Barriers to accessing primary health care: comparing Australian experiences internationallyLisa Corscadden A H , Jean-Frederic Levesque A B , Virginia Lewis C , Mylaine Breton D , Kim Sutherland A , Jan-Willem Weenink E , Jeannie Haggerty F and Grant Russell G
A Bureau of Health Information, Level 11, 67 Albert Avenue, Chatswood, NSW 2067, Australia.
B Centre for Primary Health Care and Equity, University of New South Wales, Sydney NSW 2052, Australia.
C Australian Institute for Primary Care & Ageing, LaTrobe University, Melbourne, Vic. 3068, Australia.
D Community Health Sciences Department, Université de Sherbrooke, Longueuil, QC, J4K 0A8, Canada.
E IQ healthcare, Radboud Institute for Health Sciences, Radboud University Medical Center PO Box 9101, NL-6500 HB Nijmegen, Netherlands.
F Faculty of Medicine, McGill University, Montreal, QC, H3A 0G4, Canada.
G Southern Academic Primary Care Research Unit, School of Primary Health Care, Monash University, Clayton, Vic. 3800, Australia.
H Corresponding author. Email: email@example.com
Australian Journal of Primary Health 23(3) 223-228 https://doi.org/10.1071/PY16093
Submitted: 2 August 2016 Accepted: 7 October 2016 Published: 8 December 2016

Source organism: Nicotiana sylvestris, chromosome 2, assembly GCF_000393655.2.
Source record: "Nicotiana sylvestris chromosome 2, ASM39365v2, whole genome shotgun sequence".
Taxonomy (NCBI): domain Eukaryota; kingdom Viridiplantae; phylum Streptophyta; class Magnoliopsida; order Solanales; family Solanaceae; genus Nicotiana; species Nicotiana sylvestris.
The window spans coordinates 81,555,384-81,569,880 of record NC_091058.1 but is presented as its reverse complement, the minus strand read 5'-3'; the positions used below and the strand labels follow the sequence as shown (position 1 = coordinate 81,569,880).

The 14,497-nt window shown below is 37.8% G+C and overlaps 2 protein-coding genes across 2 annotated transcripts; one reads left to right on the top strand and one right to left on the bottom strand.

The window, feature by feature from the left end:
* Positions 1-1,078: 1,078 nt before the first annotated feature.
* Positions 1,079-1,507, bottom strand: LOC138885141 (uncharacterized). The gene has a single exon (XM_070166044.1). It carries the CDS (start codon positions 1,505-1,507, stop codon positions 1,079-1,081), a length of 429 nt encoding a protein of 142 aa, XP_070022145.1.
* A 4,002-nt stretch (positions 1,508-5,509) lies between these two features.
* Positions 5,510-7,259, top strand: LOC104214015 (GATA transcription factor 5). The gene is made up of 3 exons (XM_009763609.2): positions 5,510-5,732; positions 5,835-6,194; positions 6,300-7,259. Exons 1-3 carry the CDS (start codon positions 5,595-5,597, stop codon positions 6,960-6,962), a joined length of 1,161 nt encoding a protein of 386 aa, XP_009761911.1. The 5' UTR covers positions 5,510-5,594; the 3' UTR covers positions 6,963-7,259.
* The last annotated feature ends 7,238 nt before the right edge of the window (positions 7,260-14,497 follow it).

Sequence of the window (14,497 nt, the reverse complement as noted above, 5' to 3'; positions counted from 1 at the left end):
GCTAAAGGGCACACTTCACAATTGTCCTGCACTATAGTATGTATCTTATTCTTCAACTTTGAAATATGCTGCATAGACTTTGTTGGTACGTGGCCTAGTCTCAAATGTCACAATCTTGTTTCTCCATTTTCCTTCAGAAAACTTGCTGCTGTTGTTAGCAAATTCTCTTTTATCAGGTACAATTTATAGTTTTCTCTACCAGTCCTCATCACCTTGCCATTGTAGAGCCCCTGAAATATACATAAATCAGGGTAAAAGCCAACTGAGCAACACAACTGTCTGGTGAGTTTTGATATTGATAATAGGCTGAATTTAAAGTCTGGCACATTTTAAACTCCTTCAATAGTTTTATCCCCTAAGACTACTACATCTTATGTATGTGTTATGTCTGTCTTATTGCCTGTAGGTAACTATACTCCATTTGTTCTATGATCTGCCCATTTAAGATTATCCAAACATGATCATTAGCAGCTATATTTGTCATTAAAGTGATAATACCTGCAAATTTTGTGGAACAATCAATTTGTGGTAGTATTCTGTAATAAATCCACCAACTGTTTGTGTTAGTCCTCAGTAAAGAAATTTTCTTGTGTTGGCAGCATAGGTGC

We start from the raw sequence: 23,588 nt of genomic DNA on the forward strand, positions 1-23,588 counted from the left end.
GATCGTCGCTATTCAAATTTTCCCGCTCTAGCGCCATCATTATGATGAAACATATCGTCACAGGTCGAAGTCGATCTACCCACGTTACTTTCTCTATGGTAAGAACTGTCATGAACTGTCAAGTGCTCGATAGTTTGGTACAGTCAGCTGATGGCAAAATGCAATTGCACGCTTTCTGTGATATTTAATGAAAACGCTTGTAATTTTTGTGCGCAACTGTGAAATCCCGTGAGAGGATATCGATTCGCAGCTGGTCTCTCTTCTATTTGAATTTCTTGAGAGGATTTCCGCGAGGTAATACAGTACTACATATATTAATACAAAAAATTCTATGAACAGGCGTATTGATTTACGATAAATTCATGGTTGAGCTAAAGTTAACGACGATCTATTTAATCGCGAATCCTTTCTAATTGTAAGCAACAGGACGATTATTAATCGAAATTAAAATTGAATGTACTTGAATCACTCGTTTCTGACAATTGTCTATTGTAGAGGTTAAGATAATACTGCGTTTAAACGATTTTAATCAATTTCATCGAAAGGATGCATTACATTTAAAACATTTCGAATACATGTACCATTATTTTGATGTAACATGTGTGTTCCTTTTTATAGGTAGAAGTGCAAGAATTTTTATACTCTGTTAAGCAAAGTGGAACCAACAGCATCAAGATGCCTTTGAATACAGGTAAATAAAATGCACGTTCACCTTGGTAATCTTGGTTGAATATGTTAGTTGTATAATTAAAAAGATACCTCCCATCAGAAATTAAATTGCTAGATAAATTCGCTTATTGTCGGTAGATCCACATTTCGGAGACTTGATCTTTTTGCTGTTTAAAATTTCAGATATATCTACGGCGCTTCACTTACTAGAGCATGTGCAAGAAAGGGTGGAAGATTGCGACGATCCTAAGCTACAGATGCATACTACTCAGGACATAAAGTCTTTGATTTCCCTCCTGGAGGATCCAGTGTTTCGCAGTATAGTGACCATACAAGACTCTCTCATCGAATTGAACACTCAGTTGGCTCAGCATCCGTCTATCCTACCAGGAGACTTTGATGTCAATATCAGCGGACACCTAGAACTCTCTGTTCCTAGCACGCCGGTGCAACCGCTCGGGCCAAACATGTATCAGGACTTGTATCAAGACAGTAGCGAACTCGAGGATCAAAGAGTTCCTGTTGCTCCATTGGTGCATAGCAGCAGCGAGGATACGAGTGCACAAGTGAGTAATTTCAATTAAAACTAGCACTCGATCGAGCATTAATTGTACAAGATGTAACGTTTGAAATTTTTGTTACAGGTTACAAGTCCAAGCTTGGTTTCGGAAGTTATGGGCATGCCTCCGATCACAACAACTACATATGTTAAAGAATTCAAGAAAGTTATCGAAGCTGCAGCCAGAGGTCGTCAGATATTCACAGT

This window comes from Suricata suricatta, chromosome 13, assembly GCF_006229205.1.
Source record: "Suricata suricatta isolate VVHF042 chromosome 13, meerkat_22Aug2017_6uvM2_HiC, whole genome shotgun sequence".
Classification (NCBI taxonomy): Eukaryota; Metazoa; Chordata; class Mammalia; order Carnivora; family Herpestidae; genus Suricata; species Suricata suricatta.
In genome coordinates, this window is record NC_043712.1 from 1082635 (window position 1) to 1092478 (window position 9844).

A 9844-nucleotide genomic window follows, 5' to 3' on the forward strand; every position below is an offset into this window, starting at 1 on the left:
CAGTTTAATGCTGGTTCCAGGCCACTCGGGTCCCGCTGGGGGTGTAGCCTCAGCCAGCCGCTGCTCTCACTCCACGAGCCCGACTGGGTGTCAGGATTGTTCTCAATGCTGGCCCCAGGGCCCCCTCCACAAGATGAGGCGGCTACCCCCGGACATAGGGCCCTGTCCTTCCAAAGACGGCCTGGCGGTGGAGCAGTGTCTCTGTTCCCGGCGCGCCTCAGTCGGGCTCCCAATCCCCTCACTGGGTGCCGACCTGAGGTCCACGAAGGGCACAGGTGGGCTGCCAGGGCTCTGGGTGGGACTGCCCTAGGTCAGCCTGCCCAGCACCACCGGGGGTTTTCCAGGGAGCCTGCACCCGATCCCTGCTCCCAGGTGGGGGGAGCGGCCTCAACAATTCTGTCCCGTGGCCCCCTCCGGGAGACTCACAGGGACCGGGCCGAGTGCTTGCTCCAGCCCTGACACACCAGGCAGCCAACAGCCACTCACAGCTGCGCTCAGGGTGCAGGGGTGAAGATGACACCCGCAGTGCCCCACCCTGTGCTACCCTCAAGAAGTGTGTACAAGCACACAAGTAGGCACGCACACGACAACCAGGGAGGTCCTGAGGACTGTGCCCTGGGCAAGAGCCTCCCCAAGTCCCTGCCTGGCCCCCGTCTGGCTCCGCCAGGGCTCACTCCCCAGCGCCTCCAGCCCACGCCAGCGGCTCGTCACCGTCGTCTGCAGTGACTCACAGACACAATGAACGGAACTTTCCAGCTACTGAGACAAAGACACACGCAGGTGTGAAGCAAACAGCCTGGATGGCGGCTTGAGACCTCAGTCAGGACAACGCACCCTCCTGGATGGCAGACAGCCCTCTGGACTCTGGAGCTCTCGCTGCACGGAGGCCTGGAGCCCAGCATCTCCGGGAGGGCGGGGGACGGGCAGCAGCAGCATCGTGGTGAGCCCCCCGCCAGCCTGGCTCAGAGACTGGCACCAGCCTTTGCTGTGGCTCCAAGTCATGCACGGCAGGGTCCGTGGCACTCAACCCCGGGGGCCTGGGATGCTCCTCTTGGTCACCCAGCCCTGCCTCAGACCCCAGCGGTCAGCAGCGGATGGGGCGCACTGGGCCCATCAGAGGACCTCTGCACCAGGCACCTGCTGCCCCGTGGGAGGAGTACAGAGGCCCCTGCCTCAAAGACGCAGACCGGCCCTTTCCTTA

Most highly developed economies have embarked on a process of primary health care (PHC) transformation. To provide evidence on how nations vary in terms of accessing PHC, the aim of this study is to describe the extent to which barriers to access were experienced by adults in Australia compared with other countries. Communities participating in an international research project on PHC access interventions were engaged to prioritise questions from the 2013 Commonwealth Fund International Health Policy Survey within a framework that conceptualises access across dimensions of approachability, acceptability, availability, affordability and appropriateness. Logistic regression models, with barriers to access as outcomes, found measures of availability to be a problematic dimension in Australia; 27% of adults experienced difficulties with out-of-hours access, which was higher than 5 of 10 comparator countries. Although less prevalent, affordability was also perceived as a substantial barrier; 16% of Australians said they had forgone health care due to cost in the previous year. After adjusting for age and health status, this barrier was more common in Australia than 7 of 10 countries. Findings of this integrated assessment of barriers to access offer insights for policymakers and researchers on Australia’s international performance in this crucial PHC domain.
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